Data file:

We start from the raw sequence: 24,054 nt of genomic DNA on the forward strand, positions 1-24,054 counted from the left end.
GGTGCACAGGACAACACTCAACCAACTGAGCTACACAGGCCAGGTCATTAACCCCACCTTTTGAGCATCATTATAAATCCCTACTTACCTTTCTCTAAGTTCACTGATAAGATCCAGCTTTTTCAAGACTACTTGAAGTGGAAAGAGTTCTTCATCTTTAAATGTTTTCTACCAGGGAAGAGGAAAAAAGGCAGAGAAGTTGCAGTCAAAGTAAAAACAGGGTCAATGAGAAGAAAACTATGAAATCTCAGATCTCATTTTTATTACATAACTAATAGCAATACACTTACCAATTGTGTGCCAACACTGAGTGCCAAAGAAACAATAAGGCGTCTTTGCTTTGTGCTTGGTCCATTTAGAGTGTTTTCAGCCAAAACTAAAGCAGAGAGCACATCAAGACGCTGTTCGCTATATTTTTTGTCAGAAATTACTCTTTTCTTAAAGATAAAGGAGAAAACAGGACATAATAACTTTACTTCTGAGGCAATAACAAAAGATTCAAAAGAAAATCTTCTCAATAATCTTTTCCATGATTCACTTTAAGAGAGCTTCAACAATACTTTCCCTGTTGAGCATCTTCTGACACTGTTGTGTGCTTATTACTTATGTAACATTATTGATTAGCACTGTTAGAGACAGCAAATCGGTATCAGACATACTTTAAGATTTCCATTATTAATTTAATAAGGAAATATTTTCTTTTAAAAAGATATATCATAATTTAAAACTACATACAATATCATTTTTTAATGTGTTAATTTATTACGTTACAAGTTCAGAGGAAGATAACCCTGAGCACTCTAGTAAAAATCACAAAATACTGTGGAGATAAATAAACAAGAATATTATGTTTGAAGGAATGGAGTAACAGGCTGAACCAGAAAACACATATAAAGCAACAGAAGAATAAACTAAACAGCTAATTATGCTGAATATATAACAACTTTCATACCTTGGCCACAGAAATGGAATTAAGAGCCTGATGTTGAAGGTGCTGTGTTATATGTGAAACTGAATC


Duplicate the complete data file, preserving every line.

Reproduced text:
We start from the raw sequence: 24,054 nt of genomic DNA on the forward strand, positions 1-24,054 counted from the left end.
GGTGCACAGGACAACACTCAACCAACTGAGCTACACAGGCCAGGTCATTAACCCCACCTTTTGAGCATCATTATAAATCCCTACTTACCTTTCTCTAAGTTCACTGATAAGATCCAGCTTTTTCAAGACTACTTGAAGTGGAAAGAGTTCTTCATCTTTAAATGTTTTCTACCAGGGAAGAGGAAAAAAGGCAGAGAAGTTGCAGTCAAAGTAAAAACAGGGTCAATGAGAAGAAAACTATGAAATCTCAGATCTCATTTTTATTACATAACTAATAGCAATACACTTACCAATTGTGTGCCAACACTGAGTGCCAAAGAAACAATAAGGCGTCTTTGCTTTGTGCTTGGTCCATTTAGAGTGTTTTCAGCCAAAACTAAAGCAGAGAGCACATCAAGACGCTGTTCGCTATATTTTTTGTCAGAAATTACTCTTTTCTTAAAGATAAAGGAGAAAACAGGACATAATAACTTTACTTCTGAGGCAATAACAAAAGATTCAAAAGAAAATCTTCTCAATAATCTTTTCCATGATTCACTTTAAGAGAGCTTCAACAATACTTTCCCTGTTGAGCATCTTCTGACACTGTTGTGTGCTTATTACTTATGTAACATTATTGATTAGCACTGTTAGAGACAGCAAATCGGTATCAGACATACTTTAAGATTTCCATTATTAATTTAATAAGGAAATATTTTCTTTTAAAAAGATATATCATAATTTAAAACTACATACAATATCATTTTTTAATGTGTTAATTTATTACGTTACAAGTTCAGAGGAAGATAACCCTGAGCACTCTAGTAAAAATCACAAAATACTGTGGAGATAAATAAACAAGAATATTATGTTTGAAGGAATGGAGTAACAGGCTGAACCAGAAAACACATATAAAGCAACAGAAGAATAAACTAAACAGCTAATTATGCTGAATATATAACAACTTTCATACCTTGGCCACAGAAATGGAATTAAGAGCCTGATGTTGAAGGTGCTGTGTTATATGTGAAACTGAATC